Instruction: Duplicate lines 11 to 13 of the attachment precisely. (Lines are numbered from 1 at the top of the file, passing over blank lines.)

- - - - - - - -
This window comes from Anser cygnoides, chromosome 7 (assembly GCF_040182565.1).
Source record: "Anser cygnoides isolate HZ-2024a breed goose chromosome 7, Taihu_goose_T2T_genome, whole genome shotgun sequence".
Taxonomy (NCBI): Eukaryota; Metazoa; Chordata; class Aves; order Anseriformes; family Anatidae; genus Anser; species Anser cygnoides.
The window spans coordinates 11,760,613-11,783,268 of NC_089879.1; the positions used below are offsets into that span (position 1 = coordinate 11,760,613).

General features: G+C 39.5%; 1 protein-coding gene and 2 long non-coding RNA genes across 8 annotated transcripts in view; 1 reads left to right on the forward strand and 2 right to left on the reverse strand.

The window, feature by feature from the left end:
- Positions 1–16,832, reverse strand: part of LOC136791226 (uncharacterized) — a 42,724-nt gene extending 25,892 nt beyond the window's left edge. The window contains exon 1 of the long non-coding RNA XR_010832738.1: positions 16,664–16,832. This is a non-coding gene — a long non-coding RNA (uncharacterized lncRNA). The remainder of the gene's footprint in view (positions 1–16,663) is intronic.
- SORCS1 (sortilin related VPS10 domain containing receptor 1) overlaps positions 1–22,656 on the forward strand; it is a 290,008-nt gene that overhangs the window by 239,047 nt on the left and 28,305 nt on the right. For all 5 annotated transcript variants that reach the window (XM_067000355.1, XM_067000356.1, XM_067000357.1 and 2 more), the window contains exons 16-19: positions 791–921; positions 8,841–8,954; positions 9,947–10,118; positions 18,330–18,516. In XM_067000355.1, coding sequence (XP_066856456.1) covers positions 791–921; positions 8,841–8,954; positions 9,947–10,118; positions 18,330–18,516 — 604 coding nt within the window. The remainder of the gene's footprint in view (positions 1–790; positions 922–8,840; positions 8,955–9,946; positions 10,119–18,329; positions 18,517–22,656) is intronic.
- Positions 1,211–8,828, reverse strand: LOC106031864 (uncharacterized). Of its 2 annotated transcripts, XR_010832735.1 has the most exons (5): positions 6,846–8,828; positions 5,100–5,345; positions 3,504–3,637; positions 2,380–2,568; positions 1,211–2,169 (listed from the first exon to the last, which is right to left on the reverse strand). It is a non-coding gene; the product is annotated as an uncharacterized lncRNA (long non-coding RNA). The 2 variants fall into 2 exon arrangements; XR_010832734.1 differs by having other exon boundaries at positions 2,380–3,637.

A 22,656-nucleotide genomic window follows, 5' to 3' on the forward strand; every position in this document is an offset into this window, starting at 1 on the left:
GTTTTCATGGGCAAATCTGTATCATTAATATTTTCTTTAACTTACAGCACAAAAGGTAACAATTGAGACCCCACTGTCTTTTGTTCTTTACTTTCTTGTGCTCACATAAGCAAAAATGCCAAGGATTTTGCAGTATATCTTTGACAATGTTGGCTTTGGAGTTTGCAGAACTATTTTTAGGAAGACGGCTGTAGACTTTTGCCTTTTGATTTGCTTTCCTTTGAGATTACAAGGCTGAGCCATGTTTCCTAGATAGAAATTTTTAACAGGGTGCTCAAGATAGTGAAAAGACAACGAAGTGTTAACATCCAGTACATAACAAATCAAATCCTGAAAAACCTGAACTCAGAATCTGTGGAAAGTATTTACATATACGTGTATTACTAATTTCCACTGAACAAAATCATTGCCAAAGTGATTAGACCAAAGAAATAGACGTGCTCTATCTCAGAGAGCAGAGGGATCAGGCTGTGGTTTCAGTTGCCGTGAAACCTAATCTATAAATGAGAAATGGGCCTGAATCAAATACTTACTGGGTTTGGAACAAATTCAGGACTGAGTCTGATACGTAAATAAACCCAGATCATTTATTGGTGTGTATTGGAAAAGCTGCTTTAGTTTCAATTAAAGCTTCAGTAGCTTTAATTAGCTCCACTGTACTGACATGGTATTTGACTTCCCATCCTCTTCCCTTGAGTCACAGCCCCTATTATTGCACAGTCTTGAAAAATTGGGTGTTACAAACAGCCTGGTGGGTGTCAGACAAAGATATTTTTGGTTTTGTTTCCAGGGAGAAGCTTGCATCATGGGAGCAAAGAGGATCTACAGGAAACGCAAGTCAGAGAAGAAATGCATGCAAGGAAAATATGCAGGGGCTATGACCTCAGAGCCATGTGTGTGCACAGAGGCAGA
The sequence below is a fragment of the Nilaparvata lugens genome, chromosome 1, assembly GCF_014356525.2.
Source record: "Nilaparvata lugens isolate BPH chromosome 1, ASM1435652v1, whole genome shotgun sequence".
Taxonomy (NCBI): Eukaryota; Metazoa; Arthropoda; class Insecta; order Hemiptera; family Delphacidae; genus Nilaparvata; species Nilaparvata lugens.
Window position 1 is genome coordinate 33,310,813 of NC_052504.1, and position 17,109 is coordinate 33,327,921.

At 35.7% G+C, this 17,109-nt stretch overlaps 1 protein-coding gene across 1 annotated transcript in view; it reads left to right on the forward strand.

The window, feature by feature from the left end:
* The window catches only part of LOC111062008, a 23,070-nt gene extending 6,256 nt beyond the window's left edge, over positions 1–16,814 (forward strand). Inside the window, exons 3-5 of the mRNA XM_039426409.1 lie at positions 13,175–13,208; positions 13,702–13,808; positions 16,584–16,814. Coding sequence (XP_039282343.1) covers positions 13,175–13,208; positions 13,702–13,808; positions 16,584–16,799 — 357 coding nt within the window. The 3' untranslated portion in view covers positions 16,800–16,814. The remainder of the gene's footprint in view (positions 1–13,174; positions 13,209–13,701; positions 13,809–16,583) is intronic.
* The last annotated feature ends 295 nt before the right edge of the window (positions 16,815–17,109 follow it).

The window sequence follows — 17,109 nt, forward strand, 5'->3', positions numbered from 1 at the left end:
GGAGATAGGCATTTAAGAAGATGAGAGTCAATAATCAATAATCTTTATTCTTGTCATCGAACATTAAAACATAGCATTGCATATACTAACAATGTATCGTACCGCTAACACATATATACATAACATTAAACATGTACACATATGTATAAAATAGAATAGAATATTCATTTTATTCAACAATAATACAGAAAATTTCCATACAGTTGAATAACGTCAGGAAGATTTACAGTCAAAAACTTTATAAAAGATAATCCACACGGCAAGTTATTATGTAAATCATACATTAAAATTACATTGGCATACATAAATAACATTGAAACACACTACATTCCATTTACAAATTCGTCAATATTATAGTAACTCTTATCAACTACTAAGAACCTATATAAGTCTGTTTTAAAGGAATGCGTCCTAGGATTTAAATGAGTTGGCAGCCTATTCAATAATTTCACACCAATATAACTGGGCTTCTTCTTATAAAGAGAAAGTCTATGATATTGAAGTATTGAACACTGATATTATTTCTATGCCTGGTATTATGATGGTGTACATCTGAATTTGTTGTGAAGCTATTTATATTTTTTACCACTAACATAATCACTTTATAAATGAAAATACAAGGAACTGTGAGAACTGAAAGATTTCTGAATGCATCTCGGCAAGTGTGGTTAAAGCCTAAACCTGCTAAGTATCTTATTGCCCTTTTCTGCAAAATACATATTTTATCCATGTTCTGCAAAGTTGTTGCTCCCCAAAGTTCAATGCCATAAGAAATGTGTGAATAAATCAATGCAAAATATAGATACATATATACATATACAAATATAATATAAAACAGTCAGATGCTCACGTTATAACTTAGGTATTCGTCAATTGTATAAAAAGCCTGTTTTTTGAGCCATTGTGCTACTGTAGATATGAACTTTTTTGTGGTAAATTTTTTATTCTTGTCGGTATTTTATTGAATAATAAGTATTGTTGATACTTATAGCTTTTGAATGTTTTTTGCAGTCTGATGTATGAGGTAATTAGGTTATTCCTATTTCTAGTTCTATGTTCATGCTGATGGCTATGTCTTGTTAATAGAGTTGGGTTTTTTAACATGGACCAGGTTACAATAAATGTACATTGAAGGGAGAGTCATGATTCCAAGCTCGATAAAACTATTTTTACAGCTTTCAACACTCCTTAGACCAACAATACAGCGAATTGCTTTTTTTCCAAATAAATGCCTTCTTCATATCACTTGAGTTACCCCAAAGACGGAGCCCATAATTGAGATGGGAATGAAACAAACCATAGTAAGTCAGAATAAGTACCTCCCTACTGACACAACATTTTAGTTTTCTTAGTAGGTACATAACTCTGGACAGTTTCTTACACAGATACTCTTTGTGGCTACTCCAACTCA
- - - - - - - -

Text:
GTTTTCATGGGCAAATCTGTATCATTAATATTTTCTTTAACTTACAGCACAAAAGGTAACAATTGAGACCCCACTGTCTTTTGTTCTTTACTTTCTTGTGCTCACATAAGCAAAAATGCCAAGGATTTTGCAGTATATCTTTGACAATGTTGGCTTTGGAGTTTGCAGAACTATTTTTAGGAAGACGGCTGTAGACTTTTGCCTTTTGATTTGCTTTCCTTTGAGATTACAAGGCTGAGCCATGTTTCCTAGATAGAAATTTTTAACAGGGTGCTCAAGATAGTGAAAAGACAACGAAGTGTTAACATCCAGTACATAACAAATCAAATCCTGAAAAACCTGAACTCAGAATCTGTGGAAAGTATTTACATATACGTGTATTACTAATTTCCACTGAACAAAATCATTGCCAAAGTGATTAGACCAAAGAAATAGACGTGCTCTATCTCAGAGAGCAGAGGGATCAGGCTGTGGTTTCAGTTGCCGTGAAACCTAATCTATAAATGAGAAATGGGCCTGAATCAAATACTTACTGGGTTTGGAACAAATTCAGGACTGAGTCTGATACGTAAATAAACCCAGATCATTTATTGGTGTGTATTGGAAAAGCTGCTTTAGTTTCAATTAAAGCTTCAGTAGCTTTAATTAGCTCCACTGTACTGACATGGTATTTGACTTCCCATCCTCTTCCCTTGAGTCACAGCCCCTATTATTGCACAGTCTTGAAAAATTGGGTGTTACAAACAGCCTGGTGGGTGTCAGACAAAGATATTTTTGGTTTTGTTTCCAGGGAGAAGCTTGCATCATGGGAGCAAAGAGGATCTACAGGAAACGCAAGTCAGAGAAGAAATGCATGCAAGGAAAATATGCAGGGGCTATGACCTCAGAGCCATGTGTGTGCACAGAGGCAGA
The sequence below is a fragment of the Nilaparvata lugens genome, chromosome 1, assembly GCF_014356525.2.
Source record: "Nilaparvata lugens isolate BPH chromosome 1, ASM1435652v1, whole genome shotgun sequence".